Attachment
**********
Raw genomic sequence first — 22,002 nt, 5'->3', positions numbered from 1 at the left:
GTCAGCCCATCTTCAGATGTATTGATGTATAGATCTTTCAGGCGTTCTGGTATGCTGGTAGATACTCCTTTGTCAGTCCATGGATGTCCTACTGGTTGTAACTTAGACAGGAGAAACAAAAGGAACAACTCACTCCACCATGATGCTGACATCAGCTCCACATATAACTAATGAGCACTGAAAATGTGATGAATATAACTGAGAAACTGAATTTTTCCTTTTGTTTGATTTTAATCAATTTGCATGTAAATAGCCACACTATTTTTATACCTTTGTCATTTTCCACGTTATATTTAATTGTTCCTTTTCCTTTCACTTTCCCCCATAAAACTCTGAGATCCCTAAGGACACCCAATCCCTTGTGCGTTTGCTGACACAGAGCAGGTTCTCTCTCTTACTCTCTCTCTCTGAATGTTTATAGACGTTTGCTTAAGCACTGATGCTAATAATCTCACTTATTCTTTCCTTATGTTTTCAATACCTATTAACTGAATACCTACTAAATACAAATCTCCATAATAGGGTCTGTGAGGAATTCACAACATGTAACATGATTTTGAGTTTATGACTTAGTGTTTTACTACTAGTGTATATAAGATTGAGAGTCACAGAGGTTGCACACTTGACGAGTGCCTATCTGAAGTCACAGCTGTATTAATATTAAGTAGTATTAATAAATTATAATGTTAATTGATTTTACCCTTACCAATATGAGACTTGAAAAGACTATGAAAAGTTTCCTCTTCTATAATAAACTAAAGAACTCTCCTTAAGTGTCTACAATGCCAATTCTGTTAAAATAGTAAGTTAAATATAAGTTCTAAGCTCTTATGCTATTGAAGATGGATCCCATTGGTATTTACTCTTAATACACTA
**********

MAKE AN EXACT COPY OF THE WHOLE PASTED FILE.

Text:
Raw genomic sequence first — 22,002 nt, 5'->3', positions numbered from 1 at the left:
GTCAGCCCATCTTCAGATGTATTGATGTATAGATCTTTCAGGCGTTCTGGTATGCTGGTAGATACTCCTTTGTCAGTCCATGGATGTCCTACTGGTTGTAACTTAGACAGGAGAAACAAAAGGAACAACTCACTCCACCATGATGCTGACATCAGCTCCACATATAACTAATGAGCACTGAAAATGTGATGAATATAACTGAGAAACTGAATTTTTCCTTTTGTTTGATTTTAATCAATTTGCATGTAAATAGCCACACTATTTTTATACCTTTGTCATTTTCCACGTTATATTTAATTGTTCCTTTTCCTTTCACTTTCCCCCATAAAACTCTGAGATCCCTAAGGACACCCAATCCCTTGTGCGTTTGCTGACACAGAGCAGGTTCTCTCTCTTACTCTCTCTCTCTGAATGTTTATAGACGTTTGCTTAAGCACTGATGCTAATAATCTCACTTATTCTTTCCTTATGTTTTCAATACCTATTAACTGAATACCTACTAAATACAAATCTCCATAATAGGGTCTGTGAGGAATTCACAACATGTAACATGATTTTGAGTTTATGACTTAGTGTTTTACTACTAGTGTATATAAGATTGAGAGTCACAGAGGTTGCACACTTGACGAGTGCCTATCTGAAGTCACAGCTGTATTAATATTAAGTAGTATTAATAAATTATAATGTTAATTGATTTTACCCTTACCAATATGAGACTTGAAAAGACTATGAAAAGTTTCCTCTTCTATAATAAACTAAAGAACTCTCCTTAAGTGTCTACAATGCCAATTCTGTTAAAATAGTAAGTTAAATATAAGTTCTAAGCTCTTATGCTATTGAAGATGGATCCCATTGGTATTTACTCTTAATACACTA